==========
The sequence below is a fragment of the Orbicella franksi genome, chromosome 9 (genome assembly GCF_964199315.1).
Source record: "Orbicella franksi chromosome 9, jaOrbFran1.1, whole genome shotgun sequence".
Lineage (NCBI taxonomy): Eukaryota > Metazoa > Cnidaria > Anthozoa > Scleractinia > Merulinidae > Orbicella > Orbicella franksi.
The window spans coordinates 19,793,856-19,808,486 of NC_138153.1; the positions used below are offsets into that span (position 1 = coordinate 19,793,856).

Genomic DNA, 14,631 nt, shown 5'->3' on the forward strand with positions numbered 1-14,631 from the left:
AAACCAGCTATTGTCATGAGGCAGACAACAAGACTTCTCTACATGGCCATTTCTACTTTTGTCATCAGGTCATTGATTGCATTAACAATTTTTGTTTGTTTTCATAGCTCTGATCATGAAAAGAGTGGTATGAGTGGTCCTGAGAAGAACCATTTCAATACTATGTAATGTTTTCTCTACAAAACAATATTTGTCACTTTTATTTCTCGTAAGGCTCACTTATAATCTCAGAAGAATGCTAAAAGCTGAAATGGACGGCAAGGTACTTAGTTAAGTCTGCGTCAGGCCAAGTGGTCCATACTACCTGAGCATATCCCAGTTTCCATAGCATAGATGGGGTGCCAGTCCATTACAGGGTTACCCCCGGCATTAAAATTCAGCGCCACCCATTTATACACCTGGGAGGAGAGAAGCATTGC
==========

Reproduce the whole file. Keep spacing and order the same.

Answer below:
The sequence below is a fragment of the Orbicella franksi genome, chromosome 9 (genome assembly GCF_964199315.1).
Source record: "Orbicella franksi chromosome 9, jaOrbFran1.1, whole genome shotgun sequence".
Lineage (NCBI taxonomy): Eukaryota > Metazoa > Cnidaria > Anthozoa > Scleractinia > Merulinidae > Orbicella > Orbicella franksi.
The window spans coordinates 19,793,856-19,808,486 of NC_138153.1; the positions used below are offsets into that span (position 1 = coordinate 19,793,856).

Genomic DNA, 14,631 nt, shown 5'->3' on the forward strand with positions numbered 1-14,631 from the left:
AAACCAGCTATTGTCATGAGGCAGACAACAAGACTTCTCTACATGGCCATTTCTACTTTTGTCATCAGGTCATTGATTGCATTAACAATTTTTGTTTGTTTTCATAGCTCTGATCATGAAAAGAGTGGTATGAGTGGTCCTGAGAAGAACCATTTCAATACTATGTAATGTTTTCTCTACAAAACAATATTTGTCACTTTTATTTCTCGTAAGGCTCACTTATAATCTCAGAAGAATGCTAAAAGCTGAAATGGACGGCAAGGTACTTAGTTAAGTCTGCGTCAGGCCAAGTGGTCCATACTACCTGAGCATATCCCAGTTTCCATAGCATAGATGGGGTGCCAGTCCATTACAGGGTTACCCCCGGCATTAAAATTCAGCGCCACCCATTTATACACCTGGGAGGAGAGAAGCATTGC